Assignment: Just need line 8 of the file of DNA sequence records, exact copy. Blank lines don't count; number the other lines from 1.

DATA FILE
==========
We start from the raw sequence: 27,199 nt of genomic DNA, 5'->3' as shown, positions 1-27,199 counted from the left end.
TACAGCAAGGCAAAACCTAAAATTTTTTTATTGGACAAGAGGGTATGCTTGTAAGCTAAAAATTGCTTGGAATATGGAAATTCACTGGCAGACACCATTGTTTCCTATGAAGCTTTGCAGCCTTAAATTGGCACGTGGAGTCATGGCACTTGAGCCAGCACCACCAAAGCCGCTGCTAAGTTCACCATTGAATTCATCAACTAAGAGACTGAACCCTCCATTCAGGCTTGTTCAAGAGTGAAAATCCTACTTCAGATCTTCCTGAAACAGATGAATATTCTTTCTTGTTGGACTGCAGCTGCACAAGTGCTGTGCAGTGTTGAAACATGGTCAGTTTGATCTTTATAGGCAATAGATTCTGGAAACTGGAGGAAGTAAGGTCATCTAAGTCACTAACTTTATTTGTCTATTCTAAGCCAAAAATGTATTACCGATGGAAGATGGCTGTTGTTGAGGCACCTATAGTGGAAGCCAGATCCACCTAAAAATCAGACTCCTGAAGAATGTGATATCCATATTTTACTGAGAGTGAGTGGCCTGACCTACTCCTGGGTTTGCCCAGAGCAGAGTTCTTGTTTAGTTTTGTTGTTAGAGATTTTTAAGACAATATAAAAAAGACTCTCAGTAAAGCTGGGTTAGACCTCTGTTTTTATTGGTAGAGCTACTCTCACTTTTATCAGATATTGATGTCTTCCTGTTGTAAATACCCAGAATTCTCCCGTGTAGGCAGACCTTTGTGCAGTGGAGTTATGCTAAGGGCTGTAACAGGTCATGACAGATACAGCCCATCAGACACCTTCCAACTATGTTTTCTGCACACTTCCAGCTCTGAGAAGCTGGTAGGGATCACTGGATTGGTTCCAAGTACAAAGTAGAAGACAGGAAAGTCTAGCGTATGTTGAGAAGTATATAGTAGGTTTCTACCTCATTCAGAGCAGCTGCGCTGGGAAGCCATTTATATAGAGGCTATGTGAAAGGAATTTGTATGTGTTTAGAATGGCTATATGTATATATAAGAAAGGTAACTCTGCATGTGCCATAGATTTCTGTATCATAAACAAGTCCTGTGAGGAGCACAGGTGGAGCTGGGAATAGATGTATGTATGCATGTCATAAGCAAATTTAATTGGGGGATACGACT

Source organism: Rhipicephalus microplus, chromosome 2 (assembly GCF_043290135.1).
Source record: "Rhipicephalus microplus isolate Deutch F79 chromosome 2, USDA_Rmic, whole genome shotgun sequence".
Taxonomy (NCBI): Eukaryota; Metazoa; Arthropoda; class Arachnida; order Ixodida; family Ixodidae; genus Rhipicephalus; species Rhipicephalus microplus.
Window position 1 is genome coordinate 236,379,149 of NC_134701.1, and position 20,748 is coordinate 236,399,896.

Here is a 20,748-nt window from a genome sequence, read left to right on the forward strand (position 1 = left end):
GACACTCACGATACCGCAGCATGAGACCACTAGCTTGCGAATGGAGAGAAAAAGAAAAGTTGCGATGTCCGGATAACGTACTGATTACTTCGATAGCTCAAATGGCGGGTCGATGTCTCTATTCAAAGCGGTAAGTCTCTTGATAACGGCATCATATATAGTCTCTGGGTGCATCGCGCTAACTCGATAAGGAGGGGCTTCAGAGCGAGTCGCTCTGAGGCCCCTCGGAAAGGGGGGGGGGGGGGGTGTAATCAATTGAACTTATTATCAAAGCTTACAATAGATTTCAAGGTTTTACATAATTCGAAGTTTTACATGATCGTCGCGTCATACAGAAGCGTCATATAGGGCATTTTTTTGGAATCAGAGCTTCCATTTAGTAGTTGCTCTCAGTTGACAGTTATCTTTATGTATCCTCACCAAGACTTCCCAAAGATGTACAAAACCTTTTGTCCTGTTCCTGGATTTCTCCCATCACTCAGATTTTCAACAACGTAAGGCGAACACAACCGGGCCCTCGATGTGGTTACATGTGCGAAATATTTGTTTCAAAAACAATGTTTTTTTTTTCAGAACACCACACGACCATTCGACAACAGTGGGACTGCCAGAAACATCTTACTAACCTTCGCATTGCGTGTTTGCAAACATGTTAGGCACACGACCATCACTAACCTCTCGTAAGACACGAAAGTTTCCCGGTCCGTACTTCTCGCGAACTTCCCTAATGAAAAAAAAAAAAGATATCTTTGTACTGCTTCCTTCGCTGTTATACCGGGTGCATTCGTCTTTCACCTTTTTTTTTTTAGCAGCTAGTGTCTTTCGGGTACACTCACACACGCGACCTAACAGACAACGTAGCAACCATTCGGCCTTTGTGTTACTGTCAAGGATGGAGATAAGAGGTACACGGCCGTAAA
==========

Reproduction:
GACACTCACGATACCGCAGCATGAGACCACTAGCTTGCGAATGGAGAGAAAAAGAAAAGTTGCGATGTCCGGATAACGTACTGATTACTTCGATAGCTCAAATGGCGGGTCGATGTCTCTATTCAAAGCGGTAAGTCTCTTGATAACGGCATCATATATAGTCTCTGGGTGCATCGCGCTAACTCGATAAGGAGGGGCTTCAGAGCGAGTCGCTCTGAGGCCCCTCGGAAAGGGGGGGGGGGGGGGTGTAATCAATTGAACTTATTATCAAAGCTTACAATAGATTTCAAGGTTTTACATAATTCGAAGTTTTACATGATCGTCGCGTCATACAGAAGCGTCATATAGGGCATTTTTTTGGAATCAGAGCTTCCATTTAGTAGTTGCTCTCAGTTGACAGTTATCTTTATGTATCCTCACCAAGACTTCCCAAAGATGTACAAAACCTTTTGTCCTGTTCCTGGATTTCTCCCATCACTCAGATTTTCAACAACGTAAGGCGAACACAACCGGGCCCTCGATGTGGTTACATGTGCGAAATATTTGTTTCAAAAACAATGTTTTTTTTTTCAGAACACCACACGACCATTCGACAACAGTGGGACTGCCAGAAACATCTTACTAACCTTCGCATTGCGTGTTTGCAAACATGTTAGGCACACGACCATCACTAACCTCTCGTAAGACACGAAAGTTTCCCGGTCCGTACTTCTCGCGAACTTCCCTAATGAAAAAAAAAAAAGATATCTTTGTACTGCTTCCTTCGCTGTTATACCGGGTGCATTCGTCTTTCACCTTTTTTTTTTTAGCAGCTAGTGTCTTTCGGGTACACTCACACACGCGACCTAACAGACAACGTAGCAACCATTCGGCCTTTGTGTTACTGTCAAGGATGGAGATAAGAGGTACACGGCCGTAAA